Josh Irby

Live from Sarajevo

Irresolution: You can’t win if you don’t finish

[Check out the other posts in this series: IndecisionInactionImpatience, Isolation]

My father speaks in proverbs. His one-liners were conversational currency in my family. One of his favorite phrases was “Winners never quit and quitters never win.”

While this might sound harsh to our “always-look-on-the-bright-side” culture, he has a point.

You can’t win a race you don’t finish. 

Photo by Paul-W (Creative Commons)

Photo by Paul-W (Creative Commons)

Imagine this scenario:

It’s the Boston Marathon and the best runners in the world are at the starting line. Of course the Kenyans are there. A light breeze ruffles the corners of their specially designed red, black and green running shorts. Their elbows are bent and fists clinched. Their long, lean, muscular legs are taut and ready for the gun.

As you scan the faces of the fastest runners in the world, each is set with determination. Until you come to mine.

There I am at the starting line just a few feet from the Kenyans. I’m wearing basketball shorts, an old college t-shirt, and worn Nikes. I look up and down the starting line as I try to rub the sleep from my eyes.

The gun sounds and we are off.

In an amazing feat of athletic prowess, I fly from the starting line, stride for stride with the leaders. After 50 yards, I pull to the front of the pack and my face exudes pure joy. I am winning the Boston Marathon! At 75 yards my chest is heaving and my smile transforms into a grimace. But I press on, legs pumping with full power.

Then, after the length of a football field, I stop. I hold my hands in the air in celebration. I have won the first 100 yards. I run over to the spectators and hug a few strangers. I kiss a baby. I grab an American flag, drape it over my shoulder, and take a victory lap up and down the sidewalk.

Meanwhile, the race continues without me.

This is ridiculous, right? Why?

The prize is not awarded after 100 yards or even at the midway point. Winners are crowned at the finish line.

Deciding what you want out of life is difficult. Starting is even harder. But finishing is perhaps the most challenging of all. To finish, we need to stay focused on a project until the end. We need to defeat resistance and gravity. We need to have the grit and determination to overcome obstacles.

When we moved to Bosnia, we spent the first year in language school. Bosnian is one of the more difficult languages in the world. As the joke goes, “What language do they speak in heaven? Bosnian, because it takes an eternity to learn.”

I am not a natural language-learner. By the time we moved to Sarajevo, I had already failed to learn German and Spanish. But I was determined to speak Bosnian. Here was my strategy—don’t give up. I knew that if I could keep trying and not quit, I would eventual learn the language.

Now, four years into our life in Bosnia, I can speak Bosnian. Not as well as I want to, but I’m getting better each year.

This is the advantage to placing the emphasis on finishing. We can all finish. You don’t have to be talented or special or unique or a genius to finish. You just need to not quit.

Some writers quit mid-story because the work “just isn’t good enough”. Well, what sounds better:
“I finished writing a mediocre book,”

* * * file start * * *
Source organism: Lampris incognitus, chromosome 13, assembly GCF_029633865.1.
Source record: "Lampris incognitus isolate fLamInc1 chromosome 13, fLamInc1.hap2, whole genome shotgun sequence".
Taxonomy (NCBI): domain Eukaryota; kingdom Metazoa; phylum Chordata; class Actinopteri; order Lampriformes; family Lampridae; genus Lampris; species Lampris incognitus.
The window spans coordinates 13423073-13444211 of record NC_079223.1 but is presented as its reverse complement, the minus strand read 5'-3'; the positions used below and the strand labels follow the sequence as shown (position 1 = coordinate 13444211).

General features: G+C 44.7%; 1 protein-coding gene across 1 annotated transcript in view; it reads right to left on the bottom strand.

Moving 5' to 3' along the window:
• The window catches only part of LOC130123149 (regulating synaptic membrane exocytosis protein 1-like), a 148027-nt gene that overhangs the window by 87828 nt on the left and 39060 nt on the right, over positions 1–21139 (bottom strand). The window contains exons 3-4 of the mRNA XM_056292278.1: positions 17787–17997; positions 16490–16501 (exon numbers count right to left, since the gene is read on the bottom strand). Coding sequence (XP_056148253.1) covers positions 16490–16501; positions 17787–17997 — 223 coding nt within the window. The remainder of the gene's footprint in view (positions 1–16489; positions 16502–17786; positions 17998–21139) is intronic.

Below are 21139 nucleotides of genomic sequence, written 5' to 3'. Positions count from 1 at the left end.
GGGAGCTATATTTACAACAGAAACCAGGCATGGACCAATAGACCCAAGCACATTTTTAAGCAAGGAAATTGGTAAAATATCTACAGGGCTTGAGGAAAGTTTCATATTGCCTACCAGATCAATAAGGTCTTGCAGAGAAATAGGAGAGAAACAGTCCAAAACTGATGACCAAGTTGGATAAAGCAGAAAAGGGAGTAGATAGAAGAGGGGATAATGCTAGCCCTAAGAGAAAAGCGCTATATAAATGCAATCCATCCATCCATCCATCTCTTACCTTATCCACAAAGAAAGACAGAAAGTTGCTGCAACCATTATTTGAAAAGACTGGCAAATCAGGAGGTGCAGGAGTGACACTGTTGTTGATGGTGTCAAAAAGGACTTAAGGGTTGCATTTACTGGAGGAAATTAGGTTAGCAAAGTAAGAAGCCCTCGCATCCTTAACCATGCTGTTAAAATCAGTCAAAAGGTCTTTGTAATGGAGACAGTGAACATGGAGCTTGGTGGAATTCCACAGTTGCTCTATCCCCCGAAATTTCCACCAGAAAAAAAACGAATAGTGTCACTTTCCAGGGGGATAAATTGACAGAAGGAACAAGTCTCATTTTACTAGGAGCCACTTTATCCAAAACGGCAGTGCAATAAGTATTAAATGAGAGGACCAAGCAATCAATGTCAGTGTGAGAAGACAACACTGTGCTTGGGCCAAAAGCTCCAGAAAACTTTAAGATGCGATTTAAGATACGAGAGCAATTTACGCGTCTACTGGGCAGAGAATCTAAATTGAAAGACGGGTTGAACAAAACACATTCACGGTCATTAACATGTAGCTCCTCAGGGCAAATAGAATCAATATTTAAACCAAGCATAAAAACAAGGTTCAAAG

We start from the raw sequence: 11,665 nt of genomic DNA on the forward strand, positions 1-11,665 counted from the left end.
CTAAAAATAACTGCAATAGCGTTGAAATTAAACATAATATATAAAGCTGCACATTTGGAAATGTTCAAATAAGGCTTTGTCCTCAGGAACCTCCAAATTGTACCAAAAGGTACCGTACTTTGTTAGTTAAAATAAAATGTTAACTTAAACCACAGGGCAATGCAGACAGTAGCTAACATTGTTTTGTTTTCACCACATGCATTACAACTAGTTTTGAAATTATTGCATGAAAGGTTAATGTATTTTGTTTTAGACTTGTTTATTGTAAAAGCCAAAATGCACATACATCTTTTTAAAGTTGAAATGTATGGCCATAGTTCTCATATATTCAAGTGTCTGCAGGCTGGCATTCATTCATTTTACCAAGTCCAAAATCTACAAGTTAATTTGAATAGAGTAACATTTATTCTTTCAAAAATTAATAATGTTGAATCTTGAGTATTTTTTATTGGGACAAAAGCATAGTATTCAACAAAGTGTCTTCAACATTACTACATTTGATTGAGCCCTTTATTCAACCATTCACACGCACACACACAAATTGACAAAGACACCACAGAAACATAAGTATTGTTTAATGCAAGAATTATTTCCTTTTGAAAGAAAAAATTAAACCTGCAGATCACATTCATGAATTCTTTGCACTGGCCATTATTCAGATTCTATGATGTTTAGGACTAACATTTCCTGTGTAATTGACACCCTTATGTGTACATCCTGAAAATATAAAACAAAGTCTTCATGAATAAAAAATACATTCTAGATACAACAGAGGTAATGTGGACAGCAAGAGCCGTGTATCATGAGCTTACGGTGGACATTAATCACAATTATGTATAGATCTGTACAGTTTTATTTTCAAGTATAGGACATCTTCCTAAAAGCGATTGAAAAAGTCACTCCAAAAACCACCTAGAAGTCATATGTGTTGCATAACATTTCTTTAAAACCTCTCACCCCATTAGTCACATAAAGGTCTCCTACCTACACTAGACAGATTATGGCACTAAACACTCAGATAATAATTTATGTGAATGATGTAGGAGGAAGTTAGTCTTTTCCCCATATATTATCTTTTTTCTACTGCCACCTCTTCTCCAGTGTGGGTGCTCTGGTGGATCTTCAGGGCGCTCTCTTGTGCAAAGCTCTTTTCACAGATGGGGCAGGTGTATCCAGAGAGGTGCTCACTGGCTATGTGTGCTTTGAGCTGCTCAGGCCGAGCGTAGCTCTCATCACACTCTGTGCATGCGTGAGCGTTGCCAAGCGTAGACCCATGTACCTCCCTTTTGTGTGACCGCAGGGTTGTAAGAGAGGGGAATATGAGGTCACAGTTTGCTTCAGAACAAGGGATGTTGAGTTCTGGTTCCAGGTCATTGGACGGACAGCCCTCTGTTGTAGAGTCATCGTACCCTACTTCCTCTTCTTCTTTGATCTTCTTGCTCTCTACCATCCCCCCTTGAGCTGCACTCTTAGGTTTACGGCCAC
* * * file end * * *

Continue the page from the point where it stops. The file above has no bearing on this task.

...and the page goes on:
“I wrote half a mediocre book.”?

Tolstoy rewrote War and Peace at least seven times. (His wife had to write out his notes by hand each time). He thought it wasn’t good enough.

But, he finished. And today his book is a classic.

The momentum of finishing will carry you into your next project. A better book. A more successful event. A more powerful talk.

I have heard there is a vault in Nashville with unpublished demo tracks from famous songwriters. It is a vault of crap. But finished crap. Crap that gave way to Grammy award-winning gold.

Don’t quit. Don’t guarantee failure. Don’t cheat the world of your finished product. It may be crap or it may be gold. But we won’t know unless you finish.

Step one: Set a goal.
Step two: Get to work.
Step three: Don’t quit.
Step four: Celebrate at the finish line.

When we were first married, my wife and I wanted to pick up a hobby together. She said she always wanted to run a 10k. Once she had decided to train, but someone talked her out of it. They said she couldn’t do it.

A fire arose in my rookie-husband chest. “No way! No one tells my wife what she can’t do. We are going to run a 10k and then wear the t-shirt over to their house!”

We started training that week. Taylor had never run more than 5 minutes straight so we started there. 5 minute run and 30 minute walk. We trained through the hot Georgia summer. We trained until our pants were falling off. We trained through tears.

But when we crossed the finish line months later and picked up our t-shirt, none of that mattered.

Was our time good? Not really.
Did we win the race? Little children passed us.
But it didn’t matter.

We finished.
We stomped in the face of the doubts and doubters.
We crushed the voice of insecurity.
We yelled to our soul, “neither heat, nor pain, nor sweat, nor tears, nor cramps, nor excuses will keep us from finishing.”

And we have the t-shirt to prove it.

How about you? What t-shirt do you want to wear?

Open Letter Cover 2

If you liked this post, then consider joining the community here at JoshIrby[dot]com. Just for joining, I will give you my recent visual manifesto, An Open Letter for You from the Rest of the World, for FREE.

Plus, you will receive regular blog updates and exclusive newsletter content.

"I love Josh's writing. Big things to come from him." —Jeff Goins

About Josh